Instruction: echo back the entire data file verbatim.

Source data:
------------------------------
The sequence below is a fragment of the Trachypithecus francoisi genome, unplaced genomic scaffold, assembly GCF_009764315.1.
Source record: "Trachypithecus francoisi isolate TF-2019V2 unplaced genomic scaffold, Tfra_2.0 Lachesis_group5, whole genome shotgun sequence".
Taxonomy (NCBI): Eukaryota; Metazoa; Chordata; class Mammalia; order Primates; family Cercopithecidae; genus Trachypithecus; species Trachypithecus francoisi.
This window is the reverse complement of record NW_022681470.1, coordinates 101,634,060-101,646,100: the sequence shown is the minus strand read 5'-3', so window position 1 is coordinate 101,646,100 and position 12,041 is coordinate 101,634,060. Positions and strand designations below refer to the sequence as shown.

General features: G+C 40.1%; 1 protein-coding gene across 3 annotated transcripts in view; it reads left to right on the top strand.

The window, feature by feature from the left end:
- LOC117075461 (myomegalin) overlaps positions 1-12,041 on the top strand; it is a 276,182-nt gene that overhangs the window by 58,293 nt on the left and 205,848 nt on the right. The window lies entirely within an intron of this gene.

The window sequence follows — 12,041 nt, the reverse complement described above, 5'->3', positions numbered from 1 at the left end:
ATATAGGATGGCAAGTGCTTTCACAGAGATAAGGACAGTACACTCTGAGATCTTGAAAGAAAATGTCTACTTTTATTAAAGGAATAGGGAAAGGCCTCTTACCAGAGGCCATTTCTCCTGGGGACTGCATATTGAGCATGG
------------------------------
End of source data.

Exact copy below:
The sequence below is a fragment of the Trachypithecus francoisi genome, unplaced genomic scaffold, assembly GCF_009764315.1.
Source record: "Trachypithecus francoisi isolate TF-2019V2 unplaced genomic scaffold, Tfra_2.0 Lachesis_group5, whole genome shotgun sequence".
Taxonomy (NCBI): Eukaryota; Metazoa; Chordata; class Mammalia; order Primates; family Cercopithecidae; genus Trachypithecus; species Trachypithecus francoisi.
This window is the reverse complement of record NW_022681470.1, coordinates 101,634,060-101,646,100: the sequence shown is the minus strand read 5'-3', so window position 1 is coordinate 101,646,100 and position 12,041 is coordinate 101,634,060. Positions and strand designations below refer to the sequence as shown.

General features: G+C 40.1%; 1 protein-coding gene across 3 annotated transcripts in view; it reads left to right on the top strand.

The window, feature by feature from the left end:
- LOC117075461 (myomegalin) overlaps positions 1-12,041 on the top strand; it is a 276,182-nt gene that overhangs the window by 58,293 nt on the left and 205,848 nt on the right. The window lies entirely within an intron of this gene.

The window sequence follows — 12,041 nt, the reverse complement described above, 5'->3', positions numbered from 1 at the left end:
ATATAGGATGGCAAGTGCTTTCACAGAGATAAGGACAGTACACTCTGAGATCTTGAAAGAAAATGTCTACTTTTATTAAAGGAATAGGGAAAGGCCTCTTACCAGAGGCCATTTCTCCTGGGGACTGCATATTGAGCATGG